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Report from the Capital

New House lawmakers bring fresh energy to land use reform

May 1, 1999 | By Keith Schneider
Great Lakes Bulletin News Service

LANSING — Is this the year that Michigan's Legislature acts to slow wasteful sprawl and the decline of cities?

If it were up to just the House of Representatives, the answer would be yes. Late last year Republican members in the G.O.P.-controlled House determined that conserving farmland, rebuilding cities, and curbing sprawl were at the top of their list of concerns. Several of the 41 newly elected Republican representatives based their campaigns on sprawl-busting platforms. The interest is so keen that Rep. Charles Perricone (R- Kalamazoo), the Speaker of the House, in late March told a breakfast gathering of Holland business leaders that after taxes and education, strengthening land use policy is his primary concern.

What about the Senate and the Democrats?
Two big questions are whether there will be support from the Democrats, and from the more-conservative Republican-controlled Senate and Gov. John Engler, who have largely avoided taking strong steps to curb sprawl.

Democratic leaders say they are interested in growth management, although no clear strategy has emerged. And Gov. Engler mentioned the need to address sprawl for the first time in last January's State of the State address, but has been silent on the issue ever since.

The House leadership is convinced they can build bipartisan support throughout the capital for their initiatives. One of the most dynamic land use advocates is Rep. Paul DeWeese, a physician from Ingham County who won handily last November on a platform that stressed the need to halt sprawl and rebuild a sense of civic spirit. Now the Majority Whip, Rep. DeWeese says support for providing local governments with new growth management tools may be keen enough among his fellow freshmen from rural and urban communities to convince the Governor to support their efforts.

"I've talked to many of my colleagues," said Rep. DeWeese. "There is a lot of interest, and frankly, passion, in some quarters for addressing natural resource protection and how to use our land better.There is an increasing understanding that the amount of land is fixed, and that the sprawl that has occurred in Michigan is producing some significant negative consequences for human communities."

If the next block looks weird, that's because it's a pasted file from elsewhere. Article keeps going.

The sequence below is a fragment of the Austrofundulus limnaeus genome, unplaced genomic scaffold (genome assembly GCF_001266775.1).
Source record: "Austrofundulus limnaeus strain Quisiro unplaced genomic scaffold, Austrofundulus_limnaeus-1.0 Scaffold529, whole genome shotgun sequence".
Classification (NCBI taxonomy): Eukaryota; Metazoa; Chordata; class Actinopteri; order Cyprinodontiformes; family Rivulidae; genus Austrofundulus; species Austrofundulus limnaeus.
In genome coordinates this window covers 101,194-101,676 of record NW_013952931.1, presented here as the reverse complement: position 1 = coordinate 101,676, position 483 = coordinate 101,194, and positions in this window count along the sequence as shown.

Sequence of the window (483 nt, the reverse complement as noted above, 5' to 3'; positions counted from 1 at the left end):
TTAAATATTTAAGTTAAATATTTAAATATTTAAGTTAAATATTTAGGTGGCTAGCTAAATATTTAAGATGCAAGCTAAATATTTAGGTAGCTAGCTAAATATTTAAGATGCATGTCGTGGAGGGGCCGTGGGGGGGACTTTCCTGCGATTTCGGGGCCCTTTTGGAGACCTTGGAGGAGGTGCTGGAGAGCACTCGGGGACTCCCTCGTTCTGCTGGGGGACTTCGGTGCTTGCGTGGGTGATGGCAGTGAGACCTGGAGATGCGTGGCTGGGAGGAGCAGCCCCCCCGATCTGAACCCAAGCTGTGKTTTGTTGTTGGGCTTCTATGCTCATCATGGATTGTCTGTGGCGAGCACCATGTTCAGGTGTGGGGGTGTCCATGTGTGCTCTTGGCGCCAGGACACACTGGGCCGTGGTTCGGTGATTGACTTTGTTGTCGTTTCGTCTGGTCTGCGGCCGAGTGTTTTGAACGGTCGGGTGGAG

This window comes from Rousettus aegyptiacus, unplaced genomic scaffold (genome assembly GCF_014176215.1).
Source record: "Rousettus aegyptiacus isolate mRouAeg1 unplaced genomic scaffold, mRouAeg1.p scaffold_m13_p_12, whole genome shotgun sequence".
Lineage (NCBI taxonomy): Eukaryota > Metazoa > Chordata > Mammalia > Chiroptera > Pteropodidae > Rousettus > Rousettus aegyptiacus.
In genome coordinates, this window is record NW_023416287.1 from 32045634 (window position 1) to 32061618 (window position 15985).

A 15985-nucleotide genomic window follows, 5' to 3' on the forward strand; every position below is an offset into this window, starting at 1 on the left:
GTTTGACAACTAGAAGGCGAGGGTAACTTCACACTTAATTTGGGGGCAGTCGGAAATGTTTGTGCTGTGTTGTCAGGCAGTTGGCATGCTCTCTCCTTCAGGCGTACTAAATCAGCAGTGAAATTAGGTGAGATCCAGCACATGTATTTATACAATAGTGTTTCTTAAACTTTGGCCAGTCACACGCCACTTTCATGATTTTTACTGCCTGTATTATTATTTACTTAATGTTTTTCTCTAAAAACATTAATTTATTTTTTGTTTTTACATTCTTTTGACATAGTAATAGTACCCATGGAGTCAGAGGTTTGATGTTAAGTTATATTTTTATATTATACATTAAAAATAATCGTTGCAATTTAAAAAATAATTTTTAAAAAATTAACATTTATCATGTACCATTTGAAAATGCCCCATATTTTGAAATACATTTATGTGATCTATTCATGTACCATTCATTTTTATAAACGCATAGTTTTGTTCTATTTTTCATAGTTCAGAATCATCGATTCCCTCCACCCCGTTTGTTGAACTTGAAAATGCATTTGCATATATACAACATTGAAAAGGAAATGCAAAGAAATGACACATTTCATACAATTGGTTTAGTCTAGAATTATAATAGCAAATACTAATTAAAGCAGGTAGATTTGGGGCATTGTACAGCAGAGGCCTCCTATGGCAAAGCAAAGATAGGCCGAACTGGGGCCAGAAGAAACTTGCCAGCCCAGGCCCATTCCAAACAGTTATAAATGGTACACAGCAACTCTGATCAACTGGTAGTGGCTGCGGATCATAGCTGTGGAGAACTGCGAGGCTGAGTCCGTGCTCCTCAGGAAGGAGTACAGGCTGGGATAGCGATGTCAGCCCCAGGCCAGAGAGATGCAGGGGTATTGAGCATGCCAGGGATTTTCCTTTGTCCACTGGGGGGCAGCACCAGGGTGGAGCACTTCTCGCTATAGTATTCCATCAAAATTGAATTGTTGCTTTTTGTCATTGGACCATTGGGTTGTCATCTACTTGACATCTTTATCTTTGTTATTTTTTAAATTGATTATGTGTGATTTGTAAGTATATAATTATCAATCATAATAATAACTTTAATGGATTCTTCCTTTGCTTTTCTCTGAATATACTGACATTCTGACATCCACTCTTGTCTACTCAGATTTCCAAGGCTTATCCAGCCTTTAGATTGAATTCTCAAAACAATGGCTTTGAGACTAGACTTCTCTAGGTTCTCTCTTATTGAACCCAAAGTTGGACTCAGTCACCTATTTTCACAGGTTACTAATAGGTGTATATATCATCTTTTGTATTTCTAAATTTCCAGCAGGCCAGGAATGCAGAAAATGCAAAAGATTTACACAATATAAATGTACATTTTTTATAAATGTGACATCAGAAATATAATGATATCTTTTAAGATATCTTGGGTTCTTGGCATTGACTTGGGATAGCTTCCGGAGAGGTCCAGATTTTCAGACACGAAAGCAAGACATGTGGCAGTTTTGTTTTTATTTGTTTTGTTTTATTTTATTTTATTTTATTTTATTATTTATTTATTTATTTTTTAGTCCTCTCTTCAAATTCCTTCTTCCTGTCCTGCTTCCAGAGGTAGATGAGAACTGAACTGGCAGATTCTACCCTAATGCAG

Rep. DeWeese has teamed with two senior Republican lawmakers from the Grand Rapids region, Rep. Bill Byl and Rep. Jon Jellema, to lay the foundation for an anti-sprawl initiative in Michigan. The group is pursuing legislation that would accomplish two objectives:

• Provide financial incentives for local governments to collaborate in planning.

• Establish statewide land use goals and planning principles, form a commission, and through a series of public hearings determine how to achieve them. Such goals have been the basis for legislative action in other states, including Oregon, Maryland, and Vermont, that established effective sprawl-fighting policies.

Advocates Sense Opportunity
Bill Rustem, vice president of Public Sector Consultants and one of the most respected land use authorities in Lansing, noted that considerably more attention is being paid to sprawl in the media and the Legislature than in 1996, when the issue first emerged as a major public concern. That year more than 50 bills related to land use were proposed, but only a handful were approved.

One provided new authority to local governments to preserve farmland and open space by paying landowners for their development rights. Another, however, did just the opposite by adding new provisions to the state Subdivision Control Act that accelerated the process of cutting large parcels of land into smaller pieces for development.

Julie Stoneman of the Michigan Environmental Council said she senses a breakthrough coming in 1999. "The lawmakers I'm talking to, especially in the House, have a broader knowledge about the issue, a deeper sensitivity to all the problems that sprawl causes, and fresh enthusiasm for getting something done," she said.

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